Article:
The diversity of flora and fauna here in the River Valley is something that many of us (yours truly included) have long taken for granted. The sheer abundance of life is simply staggering.
We’ve got plants on a scale from monstrous cottonwoods to minuscule duckweed in the sloughs. We’ve got deer, black bear, three kinds of squirrels, two types of rabbits, raccoons, opossums, reptiles ranging from alligators to tiny brown skinks, salamanders in the damp shade and toads in the garden, so many kinds of fish that just those in the minnow family would boggle your mind, songbirds and birds of other feathers galore, and these are all just the animals with backbones. The number of different invertebrates — arthropods, crustaceans, mollusks, annelids, and a few species of cnidarians — are innumerable and maybe unknowable. And this wealth of wonder we enjoy is owed almost entirely to flowering plants and those little lives who help them reproduce. It seems as though it’s always been this way.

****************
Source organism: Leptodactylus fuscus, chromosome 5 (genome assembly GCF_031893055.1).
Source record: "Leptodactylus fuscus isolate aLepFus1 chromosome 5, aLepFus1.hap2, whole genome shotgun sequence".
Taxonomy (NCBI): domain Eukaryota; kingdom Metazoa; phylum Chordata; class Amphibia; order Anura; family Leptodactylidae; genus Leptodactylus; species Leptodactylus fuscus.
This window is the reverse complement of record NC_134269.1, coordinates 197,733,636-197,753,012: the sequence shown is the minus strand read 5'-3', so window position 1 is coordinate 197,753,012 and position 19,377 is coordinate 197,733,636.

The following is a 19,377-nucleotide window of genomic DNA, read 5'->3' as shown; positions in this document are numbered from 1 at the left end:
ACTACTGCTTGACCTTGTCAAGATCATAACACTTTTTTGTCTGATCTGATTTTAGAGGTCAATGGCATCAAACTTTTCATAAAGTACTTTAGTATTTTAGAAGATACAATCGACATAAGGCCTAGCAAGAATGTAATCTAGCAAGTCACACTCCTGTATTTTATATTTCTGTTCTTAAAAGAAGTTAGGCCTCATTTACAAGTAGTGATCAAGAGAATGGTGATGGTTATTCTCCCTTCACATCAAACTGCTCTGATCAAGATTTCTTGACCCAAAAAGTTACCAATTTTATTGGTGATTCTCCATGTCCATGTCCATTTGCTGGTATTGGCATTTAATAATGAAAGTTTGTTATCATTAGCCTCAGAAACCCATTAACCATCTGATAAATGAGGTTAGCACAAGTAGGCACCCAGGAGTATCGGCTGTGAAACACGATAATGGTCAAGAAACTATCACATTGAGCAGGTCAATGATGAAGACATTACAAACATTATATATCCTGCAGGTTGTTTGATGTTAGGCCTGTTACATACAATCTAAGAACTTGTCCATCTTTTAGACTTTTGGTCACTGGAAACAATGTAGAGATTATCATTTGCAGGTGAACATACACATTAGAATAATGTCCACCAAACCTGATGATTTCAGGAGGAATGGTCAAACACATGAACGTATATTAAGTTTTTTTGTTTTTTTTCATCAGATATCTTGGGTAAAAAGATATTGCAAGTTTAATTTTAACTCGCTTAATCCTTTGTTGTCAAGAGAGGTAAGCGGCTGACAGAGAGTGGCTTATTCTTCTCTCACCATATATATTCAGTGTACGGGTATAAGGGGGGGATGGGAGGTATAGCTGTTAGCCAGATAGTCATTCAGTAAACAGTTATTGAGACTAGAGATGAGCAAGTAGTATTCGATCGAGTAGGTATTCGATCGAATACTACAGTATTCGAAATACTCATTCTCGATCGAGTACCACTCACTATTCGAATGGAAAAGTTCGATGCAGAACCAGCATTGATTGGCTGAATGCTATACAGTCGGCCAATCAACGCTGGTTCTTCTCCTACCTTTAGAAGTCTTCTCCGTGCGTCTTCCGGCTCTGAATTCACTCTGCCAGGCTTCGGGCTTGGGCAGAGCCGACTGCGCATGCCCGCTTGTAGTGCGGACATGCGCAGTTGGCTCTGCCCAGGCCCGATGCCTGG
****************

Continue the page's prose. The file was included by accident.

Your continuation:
It hasn’t, of course.
Flowering plants (known in science as angiosperms) appeared only 125 million years ago, which is not that far back in geological time. Since then, blossoms of every shape and color along with an assortment of buzzing, bumbling fluttering beings that depend on the blooms have worked in concert to build foundations for nearly every terrestrial ecosystem on the planet.
On a more species-specific level, we humans are utterly dependent on the mutualistic relationship between flowering plants and pollinators. To put it quite simply, if they were to disappear we’d be next. This existential concern is why the global decline of pollinators is so very disturbing. Chalk it up to poor land practices, indiscriminate pest control, and other factors.
But all is not lost… yet.
In this issue of ABOUT, we visit with Larry Price from Project Wingspan, a plan aimed specifically at helping the iconic but struggling monarch butterfly and the rusty patched bumblebee, which was added to the federal endangered species list just a few years ago. The end goal of project wingspan is, of course, better habitat for and better numbers of monarchs and rusty patched bumblebees. But, as with so many other conservation efforts, better habitat for one or two flagship species means better habitat for every other organism in the ecosystem — including humans.
In our human world of constructed abstractions like “money” and “government” and really the entirety of civilization, it’s easy to forget that we’re still a part of nature, that we are nature. And it’s easy to miss the fact that efforts to save the flowers, the bees, and the butterflies are really efforts to save us.